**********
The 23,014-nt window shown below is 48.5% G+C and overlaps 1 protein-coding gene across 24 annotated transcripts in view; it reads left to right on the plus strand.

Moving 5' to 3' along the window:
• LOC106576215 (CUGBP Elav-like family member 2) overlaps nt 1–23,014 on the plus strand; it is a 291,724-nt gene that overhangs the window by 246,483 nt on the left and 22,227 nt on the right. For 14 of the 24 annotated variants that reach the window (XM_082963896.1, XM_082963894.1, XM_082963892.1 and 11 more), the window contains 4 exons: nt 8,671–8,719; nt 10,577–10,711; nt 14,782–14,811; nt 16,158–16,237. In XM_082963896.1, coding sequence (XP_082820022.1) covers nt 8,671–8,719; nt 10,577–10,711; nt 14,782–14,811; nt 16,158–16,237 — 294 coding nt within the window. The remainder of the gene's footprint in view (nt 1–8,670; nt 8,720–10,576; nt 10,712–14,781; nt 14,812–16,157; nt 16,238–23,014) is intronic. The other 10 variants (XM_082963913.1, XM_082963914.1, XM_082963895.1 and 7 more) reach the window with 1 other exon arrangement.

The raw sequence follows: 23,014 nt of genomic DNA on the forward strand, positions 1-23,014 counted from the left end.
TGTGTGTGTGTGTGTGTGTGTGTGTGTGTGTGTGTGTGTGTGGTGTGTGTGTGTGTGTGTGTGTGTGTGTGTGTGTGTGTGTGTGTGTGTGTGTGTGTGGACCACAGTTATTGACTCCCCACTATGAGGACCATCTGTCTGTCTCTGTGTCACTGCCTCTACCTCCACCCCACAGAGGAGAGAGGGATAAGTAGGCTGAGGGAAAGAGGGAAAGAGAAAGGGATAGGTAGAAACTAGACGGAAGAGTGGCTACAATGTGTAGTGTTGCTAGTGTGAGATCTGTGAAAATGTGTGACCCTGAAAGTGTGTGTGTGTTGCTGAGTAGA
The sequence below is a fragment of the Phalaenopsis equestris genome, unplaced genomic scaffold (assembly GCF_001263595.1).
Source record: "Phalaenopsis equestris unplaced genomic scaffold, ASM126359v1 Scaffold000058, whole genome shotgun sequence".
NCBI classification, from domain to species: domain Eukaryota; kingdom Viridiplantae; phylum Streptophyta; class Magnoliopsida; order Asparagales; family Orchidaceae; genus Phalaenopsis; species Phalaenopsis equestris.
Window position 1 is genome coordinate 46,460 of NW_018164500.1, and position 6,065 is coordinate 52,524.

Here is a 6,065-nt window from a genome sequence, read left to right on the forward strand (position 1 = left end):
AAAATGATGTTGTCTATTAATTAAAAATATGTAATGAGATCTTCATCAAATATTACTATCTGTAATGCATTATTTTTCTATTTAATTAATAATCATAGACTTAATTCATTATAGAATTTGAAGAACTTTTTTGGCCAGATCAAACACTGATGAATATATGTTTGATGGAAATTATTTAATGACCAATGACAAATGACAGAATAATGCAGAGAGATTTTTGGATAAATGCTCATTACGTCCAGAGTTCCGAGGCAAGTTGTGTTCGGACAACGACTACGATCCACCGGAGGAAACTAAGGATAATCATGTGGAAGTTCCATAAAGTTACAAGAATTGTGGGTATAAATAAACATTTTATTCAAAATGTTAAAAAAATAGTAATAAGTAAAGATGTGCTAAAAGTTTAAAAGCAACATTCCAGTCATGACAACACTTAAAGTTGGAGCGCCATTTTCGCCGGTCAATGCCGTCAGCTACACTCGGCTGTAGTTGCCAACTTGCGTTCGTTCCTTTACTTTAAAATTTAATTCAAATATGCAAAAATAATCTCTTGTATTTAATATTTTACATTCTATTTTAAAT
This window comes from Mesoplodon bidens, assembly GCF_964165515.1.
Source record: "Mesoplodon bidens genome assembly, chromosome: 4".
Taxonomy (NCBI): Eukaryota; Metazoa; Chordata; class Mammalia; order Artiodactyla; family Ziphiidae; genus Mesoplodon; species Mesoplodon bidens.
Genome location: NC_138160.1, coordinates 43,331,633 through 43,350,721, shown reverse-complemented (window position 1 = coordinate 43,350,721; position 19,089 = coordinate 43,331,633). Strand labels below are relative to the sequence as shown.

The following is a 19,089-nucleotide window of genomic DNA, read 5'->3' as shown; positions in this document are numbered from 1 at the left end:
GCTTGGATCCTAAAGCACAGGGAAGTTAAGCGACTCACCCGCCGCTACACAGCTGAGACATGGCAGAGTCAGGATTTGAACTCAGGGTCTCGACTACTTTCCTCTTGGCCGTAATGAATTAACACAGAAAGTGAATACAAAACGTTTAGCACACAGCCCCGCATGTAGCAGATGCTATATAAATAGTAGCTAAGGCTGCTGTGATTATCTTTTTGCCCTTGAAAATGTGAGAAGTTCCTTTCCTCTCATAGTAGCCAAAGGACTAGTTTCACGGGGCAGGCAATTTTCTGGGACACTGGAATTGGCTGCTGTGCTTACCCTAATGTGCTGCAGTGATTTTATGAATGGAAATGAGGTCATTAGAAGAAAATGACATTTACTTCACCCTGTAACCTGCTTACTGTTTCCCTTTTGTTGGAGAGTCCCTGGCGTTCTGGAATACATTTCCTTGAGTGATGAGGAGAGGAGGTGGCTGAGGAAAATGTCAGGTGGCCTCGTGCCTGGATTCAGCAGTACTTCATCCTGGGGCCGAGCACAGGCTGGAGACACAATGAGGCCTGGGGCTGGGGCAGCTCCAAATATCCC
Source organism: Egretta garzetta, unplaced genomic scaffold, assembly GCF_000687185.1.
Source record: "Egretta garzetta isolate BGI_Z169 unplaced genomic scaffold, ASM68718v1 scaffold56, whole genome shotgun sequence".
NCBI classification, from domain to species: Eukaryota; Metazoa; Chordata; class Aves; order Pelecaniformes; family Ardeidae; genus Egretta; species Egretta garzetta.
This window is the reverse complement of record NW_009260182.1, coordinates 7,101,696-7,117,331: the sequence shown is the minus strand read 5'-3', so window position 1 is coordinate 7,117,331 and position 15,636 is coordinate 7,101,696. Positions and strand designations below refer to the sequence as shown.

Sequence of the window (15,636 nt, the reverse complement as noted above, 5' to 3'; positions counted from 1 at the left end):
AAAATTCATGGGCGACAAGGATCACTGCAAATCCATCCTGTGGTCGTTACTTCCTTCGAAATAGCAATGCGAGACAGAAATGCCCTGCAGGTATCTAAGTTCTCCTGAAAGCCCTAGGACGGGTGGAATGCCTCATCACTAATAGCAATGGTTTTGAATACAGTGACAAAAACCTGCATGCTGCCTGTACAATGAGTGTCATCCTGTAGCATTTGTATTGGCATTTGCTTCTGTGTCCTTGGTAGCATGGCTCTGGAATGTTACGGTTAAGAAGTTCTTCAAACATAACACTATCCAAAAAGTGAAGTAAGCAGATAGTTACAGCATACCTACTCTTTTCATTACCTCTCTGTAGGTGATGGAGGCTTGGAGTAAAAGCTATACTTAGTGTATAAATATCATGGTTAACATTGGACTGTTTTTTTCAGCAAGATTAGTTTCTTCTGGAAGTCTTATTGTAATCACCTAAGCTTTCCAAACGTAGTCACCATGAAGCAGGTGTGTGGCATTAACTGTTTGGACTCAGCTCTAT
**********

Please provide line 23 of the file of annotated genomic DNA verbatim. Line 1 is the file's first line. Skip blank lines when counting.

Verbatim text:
AAAATTCATGGGCGACAAGGATCACTGCAAATCCATCCTGTGGTCGTTACTTCCTTCGAAATAGCAATGCGAGACAGAAATGCCCTGCAGGTATCTAAGTTCTCCTGAAAGCCCTAGGACGGGTGGAATGCCTCATCACTAATAGCAATGGTTTTGAATACAGTGACAAAAACCTGCATGCTGCCTGTACAATGAGTGTCATCCTGTAGCATTTGTATTGGCATTTGCTTCTGTGTCCTTGGTAGCATGGCTCTGGAATGTTACGGTTAAGAAGTTCTTCAAACATAACACTATCCAAAAAGTGAAGTAAGCAGATAGTTACAGCATACCTACTCTTTTCATTACCTCTCTGTAGGTGATGGAGGCTTGGAGTAAAAGCTATACTTAGTGTATAAATATCATGGTTAACATTGGACTGTTTTTTTCAGCAAGATTAGTTTCTTCTGGAAGTCTTATTGTAATCACCTAAGCTTTCCAAACGTAGTCACCATGAAGCAGGTGTGTGGCATTAACTGTTTGGACTCAGCTCTAT